weekend question.jpgI am not Catholic, but since the Catholic Church has written the most extensively and perfectly on the pro-life issue, and since the Catholic Church wields a great deal of influence in this arena, I like to follow Catholic conversations.
On June 7, Doug Kmiec, chair and professor of constitutional law at Pepperdine University, and former dean and St. Thomas More professor at Catholic University of America, wrote a column on Catholic Online explaining his endorsement of Barack Obama for president….

Kmiec’s premise: Because the Catholic Church “admon[ishes] that no Catholic can choose a candidate for the purpose of advancing a moral evil such as abortion or racism… [a] Catholic without that intent is free to support either Senator Obama or McCain or anyone.”
First question, do you agree?
Kmiec then evened the playing field between the 2 candidates:

Senator Obama’s position accepts the existing legal regime which leaves the abortion decision with the mother as a “constitutional right.” Senator McCain’s position would leave the decision with the individual states. Neither position is fully pro-life, both are pro-choice, with the former focused on the individual and the latter focused on the right of the states. Senator McCain’s position is sometimes described as pro-life, but in truth, it is merely pro-federalism (states being free under the McCain position to decide to permit or disallow abortion as they see fit).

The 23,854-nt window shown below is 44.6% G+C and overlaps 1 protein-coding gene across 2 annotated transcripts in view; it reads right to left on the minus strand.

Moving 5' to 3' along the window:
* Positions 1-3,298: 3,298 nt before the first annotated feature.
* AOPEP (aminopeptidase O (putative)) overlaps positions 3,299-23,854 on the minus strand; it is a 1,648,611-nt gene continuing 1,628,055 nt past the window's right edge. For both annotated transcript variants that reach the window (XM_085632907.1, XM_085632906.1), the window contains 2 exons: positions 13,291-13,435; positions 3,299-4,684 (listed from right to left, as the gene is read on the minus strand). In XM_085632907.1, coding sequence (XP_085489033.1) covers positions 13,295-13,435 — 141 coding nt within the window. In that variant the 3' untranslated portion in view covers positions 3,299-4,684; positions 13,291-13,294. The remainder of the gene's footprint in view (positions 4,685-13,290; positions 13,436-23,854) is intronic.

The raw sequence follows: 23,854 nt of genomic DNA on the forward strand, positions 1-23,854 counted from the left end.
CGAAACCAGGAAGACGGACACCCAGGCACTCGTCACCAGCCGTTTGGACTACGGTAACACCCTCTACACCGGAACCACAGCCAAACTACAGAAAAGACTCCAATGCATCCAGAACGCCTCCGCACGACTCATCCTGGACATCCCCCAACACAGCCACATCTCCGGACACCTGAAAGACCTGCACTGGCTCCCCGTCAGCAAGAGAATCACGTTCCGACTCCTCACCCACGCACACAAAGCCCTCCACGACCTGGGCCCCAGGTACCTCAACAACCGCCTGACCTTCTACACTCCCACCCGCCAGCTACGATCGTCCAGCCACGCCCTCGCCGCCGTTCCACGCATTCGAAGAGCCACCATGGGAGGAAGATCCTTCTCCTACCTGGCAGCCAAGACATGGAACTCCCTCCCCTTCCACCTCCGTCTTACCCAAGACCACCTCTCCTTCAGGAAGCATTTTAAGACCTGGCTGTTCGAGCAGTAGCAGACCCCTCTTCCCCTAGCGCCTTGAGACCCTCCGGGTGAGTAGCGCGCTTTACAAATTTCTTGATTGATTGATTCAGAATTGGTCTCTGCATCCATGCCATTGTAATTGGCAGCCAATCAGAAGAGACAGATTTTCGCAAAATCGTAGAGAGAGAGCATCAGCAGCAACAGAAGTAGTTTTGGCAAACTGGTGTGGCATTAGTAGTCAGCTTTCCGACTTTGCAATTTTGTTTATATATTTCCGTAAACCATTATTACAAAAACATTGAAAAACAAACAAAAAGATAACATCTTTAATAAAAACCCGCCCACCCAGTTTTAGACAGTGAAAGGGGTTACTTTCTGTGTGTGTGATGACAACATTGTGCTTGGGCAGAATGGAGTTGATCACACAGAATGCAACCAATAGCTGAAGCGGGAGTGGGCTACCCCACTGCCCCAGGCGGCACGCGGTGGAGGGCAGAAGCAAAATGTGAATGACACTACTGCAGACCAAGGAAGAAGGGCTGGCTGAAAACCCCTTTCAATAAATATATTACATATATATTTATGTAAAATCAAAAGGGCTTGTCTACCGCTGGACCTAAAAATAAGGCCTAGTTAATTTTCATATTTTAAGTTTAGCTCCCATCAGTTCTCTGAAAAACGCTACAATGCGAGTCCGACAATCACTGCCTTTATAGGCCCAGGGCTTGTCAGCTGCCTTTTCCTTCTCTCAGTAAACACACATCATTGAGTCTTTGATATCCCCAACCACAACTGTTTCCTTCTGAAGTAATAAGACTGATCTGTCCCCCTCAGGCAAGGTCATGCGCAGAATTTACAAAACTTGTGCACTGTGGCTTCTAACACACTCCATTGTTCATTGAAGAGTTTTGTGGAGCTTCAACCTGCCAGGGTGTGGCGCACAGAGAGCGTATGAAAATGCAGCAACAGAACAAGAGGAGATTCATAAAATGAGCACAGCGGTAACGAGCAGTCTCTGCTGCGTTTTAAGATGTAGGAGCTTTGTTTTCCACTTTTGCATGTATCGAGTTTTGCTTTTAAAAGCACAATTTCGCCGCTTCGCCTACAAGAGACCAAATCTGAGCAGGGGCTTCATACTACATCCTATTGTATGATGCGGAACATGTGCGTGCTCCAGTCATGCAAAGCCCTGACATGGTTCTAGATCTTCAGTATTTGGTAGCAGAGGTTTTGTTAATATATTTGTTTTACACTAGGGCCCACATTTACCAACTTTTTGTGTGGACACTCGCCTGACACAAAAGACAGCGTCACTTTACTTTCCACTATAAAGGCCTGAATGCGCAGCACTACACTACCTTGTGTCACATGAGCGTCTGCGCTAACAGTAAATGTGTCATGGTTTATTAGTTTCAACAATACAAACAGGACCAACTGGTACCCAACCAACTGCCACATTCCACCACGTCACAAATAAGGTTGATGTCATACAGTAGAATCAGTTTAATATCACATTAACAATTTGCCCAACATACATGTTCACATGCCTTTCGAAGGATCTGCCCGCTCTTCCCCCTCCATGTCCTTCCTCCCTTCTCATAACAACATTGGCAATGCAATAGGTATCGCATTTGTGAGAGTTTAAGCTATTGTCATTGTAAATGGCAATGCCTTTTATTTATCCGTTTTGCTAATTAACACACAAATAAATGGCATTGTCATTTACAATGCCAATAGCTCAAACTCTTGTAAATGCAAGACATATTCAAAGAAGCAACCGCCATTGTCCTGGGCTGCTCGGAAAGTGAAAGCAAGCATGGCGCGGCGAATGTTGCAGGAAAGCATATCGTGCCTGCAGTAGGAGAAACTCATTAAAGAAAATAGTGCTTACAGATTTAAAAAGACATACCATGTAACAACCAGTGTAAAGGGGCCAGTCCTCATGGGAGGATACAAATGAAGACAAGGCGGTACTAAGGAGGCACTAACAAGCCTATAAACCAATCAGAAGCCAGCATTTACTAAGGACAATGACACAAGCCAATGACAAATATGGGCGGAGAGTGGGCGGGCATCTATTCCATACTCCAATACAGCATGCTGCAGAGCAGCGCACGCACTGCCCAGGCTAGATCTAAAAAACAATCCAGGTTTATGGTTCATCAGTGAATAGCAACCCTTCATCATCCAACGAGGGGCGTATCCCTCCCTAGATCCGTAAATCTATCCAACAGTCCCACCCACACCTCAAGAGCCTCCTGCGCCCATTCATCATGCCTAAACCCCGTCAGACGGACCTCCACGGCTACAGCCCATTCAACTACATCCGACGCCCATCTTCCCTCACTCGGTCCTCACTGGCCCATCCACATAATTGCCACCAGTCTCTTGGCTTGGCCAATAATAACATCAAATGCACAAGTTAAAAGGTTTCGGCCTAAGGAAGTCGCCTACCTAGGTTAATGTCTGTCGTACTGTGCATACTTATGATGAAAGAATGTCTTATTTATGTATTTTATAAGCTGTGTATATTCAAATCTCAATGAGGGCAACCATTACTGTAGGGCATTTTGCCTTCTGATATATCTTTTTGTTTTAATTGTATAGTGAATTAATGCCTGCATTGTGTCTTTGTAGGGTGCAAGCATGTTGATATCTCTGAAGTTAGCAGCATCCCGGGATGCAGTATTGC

Second question, do you agree?
Kmiec concluded:

Since neither candidate presents a position fully compatible with Catholic teaching recognizing abortion for the intrinsic evil that it is, Catholic teaching asks us to work for the reduction of the incidence of abortion through the most prudent way possible….
My experience… suggest[s] that Senator Obama’s emphasis on personal responsibility (conveying especially to young people the need to understand the maturity and commitment needed for sexual intimacy) is the course most likely to make a difference… [and] Senator Obama… is more dedicated toward reducing the partisanship of the past, has very responsibly and very consistently called upon our better natures, and has articulated… a genuine appreciation for the importance of faith in the public square.

Final question, do you agree with Kmiec’s premises about Obama and his conclusion?
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